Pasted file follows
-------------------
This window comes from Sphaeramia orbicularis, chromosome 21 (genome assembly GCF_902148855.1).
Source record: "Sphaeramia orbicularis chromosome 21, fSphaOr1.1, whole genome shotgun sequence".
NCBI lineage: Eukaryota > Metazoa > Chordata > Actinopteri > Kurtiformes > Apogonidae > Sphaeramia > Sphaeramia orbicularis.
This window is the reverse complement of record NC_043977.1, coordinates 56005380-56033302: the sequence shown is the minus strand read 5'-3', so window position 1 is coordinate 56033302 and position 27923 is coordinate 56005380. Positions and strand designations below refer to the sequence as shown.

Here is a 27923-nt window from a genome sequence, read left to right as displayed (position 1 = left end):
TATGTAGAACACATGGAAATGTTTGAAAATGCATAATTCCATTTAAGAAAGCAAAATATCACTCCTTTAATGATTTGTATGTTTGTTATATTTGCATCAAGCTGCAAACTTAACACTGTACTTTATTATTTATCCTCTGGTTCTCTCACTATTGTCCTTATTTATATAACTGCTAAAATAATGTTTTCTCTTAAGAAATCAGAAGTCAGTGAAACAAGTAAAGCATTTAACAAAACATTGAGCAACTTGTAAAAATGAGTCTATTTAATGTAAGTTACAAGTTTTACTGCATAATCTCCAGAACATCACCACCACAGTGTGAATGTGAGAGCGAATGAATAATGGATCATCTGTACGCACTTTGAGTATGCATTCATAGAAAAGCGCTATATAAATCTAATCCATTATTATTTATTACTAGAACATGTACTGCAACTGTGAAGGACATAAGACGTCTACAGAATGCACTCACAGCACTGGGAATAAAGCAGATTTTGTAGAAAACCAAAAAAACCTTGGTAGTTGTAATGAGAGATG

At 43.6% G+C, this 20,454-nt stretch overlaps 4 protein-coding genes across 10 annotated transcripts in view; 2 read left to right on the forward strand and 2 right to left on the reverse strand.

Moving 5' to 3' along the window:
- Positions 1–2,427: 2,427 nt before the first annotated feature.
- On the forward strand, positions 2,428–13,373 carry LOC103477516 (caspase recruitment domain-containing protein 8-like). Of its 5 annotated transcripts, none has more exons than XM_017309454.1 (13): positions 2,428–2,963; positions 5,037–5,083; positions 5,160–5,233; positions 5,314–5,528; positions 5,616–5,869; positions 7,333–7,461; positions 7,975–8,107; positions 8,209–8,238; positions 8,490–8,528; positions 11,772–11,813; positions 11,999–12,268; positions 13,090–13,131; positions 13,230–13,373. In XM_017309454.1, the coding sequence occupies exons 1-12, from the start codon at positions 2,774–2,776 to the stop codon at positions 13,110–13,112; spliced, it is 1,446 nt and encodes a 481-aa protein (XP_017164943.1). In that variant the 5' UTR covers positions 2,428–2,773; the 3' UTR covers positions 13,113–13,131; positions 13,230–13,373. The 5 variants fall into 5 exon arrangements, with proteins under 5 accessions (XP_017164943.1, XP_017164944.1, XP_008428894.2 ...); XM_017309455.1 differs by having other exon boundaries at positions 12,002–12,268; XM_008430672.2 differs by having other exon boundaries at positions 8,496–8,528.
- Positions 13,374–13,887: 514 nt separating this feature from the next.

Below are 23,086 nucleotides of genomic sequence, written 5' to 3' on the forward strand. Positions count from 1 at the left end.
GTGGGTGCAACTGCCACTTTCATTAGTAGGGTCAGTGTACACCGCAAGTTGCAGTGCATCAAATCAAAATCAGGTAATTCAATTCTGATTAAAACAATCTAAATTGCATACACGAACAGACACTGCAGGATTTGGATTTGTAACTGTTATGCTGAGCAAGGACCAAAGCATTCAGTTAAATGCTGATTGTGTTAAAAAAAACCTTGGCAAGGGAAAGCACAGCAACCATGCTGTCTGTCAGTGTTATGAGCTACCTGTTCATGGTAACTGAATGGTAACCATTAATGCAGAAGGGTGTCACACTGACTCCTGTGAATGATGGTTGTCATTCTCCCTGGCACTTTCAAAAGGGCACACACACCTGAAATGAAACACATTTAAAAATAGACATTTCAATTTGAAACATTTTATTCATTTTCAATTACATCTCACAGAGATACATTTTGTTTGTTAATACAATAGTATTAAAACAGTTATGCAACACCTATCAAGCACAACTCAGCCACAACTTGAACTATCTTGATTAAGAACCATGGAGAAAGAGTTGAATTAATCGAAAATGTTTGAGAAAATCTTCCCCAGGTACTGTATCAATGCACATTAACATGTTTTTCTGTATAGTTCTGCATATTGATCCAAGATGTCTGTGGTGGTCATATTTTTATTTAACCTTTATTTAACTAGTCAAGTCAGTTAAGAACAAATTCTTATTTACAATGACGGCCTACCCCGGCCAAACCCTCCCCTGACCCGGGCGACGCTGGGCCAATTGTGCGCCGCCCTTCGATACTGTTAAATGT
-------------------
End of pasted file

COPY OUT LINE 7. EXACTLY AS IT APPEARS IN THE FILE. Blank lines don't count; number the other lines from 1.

At 43.6% G+C, this 20,454-nt stretch overlaps 4 protein-coding genes across 10 annotated transcripts in view; 2 read left to right on the forward strand and 2 right to left on the reverse strand.